Change in a climate of fear and uncertainty

07 Mar 2013 | Webinars

The ICG’s own Sheila Keegan has just published a book examining how organisational life has felt the effect of the economic downturn. High unemployment, redundancy and fear for the future are commonplace. Studies repeatedly show that ‘trust’ in the workplace is critical to promote a happy and productive workforce. Yet trust in organisations and management is at an all-time low.

In this webinar, Sheila will explain how organisational fear often leads to greater hierarchical control, e.g. through rules and regulation, rigid performance targets and, for individuals, self-control, in order to survive in a toxic climate. These approaches rarely work. Over-control typically leads to organisational paralysis, risk aversion, a lack of innovation and a depressed workforce.

Counterintuitive as it may seem, placing greater emphasis on ‘human values’ has been shown to promote a happier, more engaged and more pro-active workforce. People stay longer, put in more effort and work together more co-operatively. Productivity increases. This has been shown to hold true even in times of re-structuring and redundancies.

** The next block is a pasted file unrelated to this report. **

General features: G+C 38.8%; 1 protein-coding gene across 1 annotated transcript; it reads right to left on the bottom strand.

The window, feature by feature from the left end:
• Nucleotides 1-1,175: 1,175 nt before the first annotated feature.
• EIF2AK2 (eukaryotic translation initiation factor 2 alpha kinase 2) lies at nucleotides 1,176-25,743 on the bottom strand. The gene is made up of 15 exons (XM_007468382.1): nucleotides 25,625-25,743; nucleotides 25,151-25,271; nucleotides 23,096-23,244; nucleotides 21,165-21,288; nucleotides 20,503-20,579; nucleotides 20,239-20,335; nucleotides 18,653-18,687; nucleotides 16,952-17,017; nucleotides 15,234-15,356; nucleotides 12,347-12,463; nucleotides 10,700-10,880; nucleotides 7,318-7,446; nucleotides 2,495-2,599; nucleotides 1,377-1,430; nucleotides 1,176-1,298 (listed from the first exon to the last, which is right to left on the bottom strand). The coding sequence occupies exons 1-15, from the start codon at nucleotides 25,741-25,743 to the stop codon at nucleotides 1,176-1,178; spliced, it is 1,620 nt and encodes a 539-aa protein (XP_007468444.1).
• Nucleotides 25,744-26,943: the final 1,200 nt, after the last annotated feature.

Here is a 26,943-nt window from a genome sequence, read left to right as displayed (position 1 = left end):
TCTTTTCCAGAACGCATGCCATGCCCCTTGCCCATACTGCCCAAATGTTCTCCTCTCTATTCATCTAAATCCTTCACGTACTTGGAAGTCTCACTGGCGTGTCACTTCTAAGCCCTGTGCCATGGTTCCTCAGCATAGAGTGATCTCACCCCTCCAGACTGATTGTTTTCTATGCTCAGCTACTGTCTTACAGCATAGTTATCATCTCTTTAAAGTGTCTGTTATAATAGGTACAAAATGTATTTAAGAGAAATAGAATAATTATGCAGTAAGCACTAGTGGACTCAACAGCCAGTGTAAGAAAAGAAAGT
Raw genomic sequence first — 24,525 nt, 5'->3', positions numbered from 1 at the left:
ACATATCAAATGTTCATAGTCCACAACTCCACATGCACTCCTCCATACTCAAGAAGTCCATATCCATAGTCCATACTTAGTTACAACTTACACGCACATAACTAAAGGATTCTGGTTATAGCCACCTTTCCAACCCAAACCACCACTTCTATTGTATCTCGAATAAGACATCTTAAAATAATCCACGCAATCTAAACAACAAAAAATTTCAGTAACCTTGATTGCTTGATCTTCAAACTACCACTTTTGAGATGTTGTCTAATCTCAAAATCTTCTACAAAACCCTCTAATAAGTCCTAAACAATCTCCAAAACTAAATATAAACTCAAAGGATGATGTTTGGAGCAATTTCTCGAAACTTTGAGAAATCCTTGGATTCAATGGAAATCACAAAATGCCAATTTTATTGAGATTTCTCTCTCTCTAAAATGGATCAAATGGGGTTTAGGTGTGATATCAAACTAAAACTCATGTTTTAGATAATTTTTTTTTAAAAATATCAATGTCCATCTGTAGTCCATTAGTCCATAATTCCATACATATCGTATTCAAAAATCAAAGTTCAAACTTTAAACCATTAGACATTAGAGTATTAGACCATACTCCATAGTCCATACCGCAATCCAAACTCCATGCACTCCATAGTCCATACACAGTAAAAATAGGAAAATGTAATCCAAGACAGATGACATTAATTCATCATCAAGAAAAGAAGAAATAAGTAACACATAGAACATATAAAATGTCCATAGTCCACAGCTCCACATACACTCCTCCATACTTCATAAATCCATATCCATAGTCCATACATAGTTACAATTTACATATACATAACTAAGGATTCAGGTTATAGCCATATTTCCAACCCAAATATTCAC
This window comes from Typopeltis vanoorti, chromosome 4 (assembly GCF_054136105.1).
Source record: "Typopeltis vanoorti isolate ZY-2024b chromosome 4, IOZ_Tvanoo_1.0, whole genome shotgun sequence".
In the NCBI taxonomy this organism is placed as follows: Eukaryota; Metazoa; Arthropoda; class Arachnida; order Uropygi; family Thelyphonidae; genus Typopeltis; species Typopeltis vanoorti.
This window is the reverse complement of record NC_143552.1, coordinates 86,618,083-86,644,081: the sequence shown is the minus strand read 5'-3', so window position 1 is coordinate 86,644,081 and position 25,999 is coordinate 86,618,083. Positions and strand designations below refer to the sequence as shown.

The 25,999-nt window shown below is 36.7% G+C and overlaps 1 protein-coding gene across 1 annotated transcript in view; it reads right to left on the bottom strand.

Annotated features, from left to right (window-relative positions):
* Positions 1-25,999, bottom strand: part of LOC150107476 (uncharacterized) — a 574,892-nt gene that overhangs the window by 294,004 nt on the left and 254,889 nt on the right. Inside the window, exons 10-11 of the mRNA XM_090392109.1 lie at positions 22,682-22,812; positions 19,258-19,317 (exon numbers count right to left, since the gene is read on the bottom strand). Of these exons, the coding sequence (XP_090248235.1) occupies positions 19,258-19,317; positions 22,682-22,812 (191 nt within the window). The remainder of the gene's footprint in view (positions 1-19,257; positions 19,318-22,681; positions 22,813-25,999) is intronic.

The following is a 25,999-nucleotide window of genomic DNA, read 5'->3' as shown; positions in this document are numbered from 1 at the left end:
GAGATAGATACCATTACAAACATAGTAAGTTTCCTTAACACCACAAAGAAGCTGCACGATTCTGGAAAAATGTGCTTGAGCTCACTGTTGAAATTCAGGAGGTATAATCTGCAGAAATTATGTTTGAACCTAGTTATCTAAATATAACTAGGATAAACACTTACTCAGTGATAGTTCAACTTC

What is the relevance of all this to market research? Sheila suggests that (a) we need to encourage clients to carry out more on-going qualitative research with different sectors of staff within their organisations and (b) she believes we can help organisations to foster a stronger qualitative mind-set, as a counter-balance to the quantification and predominantly target driven cultures which dominate in many contemporary organisations.

In the webinar, Sheila explores the human and business costs of viewing staff primarily as a resource and touch on ways of re-thinking organisations, examining some of the unintended consequences of ill-conceived targets and exploring ‘Qualitative Productivity’ as an alternative or complementary route towards healthy, innovative organisations. At best this may foster more co-operative and productive relationships between researchers and clients.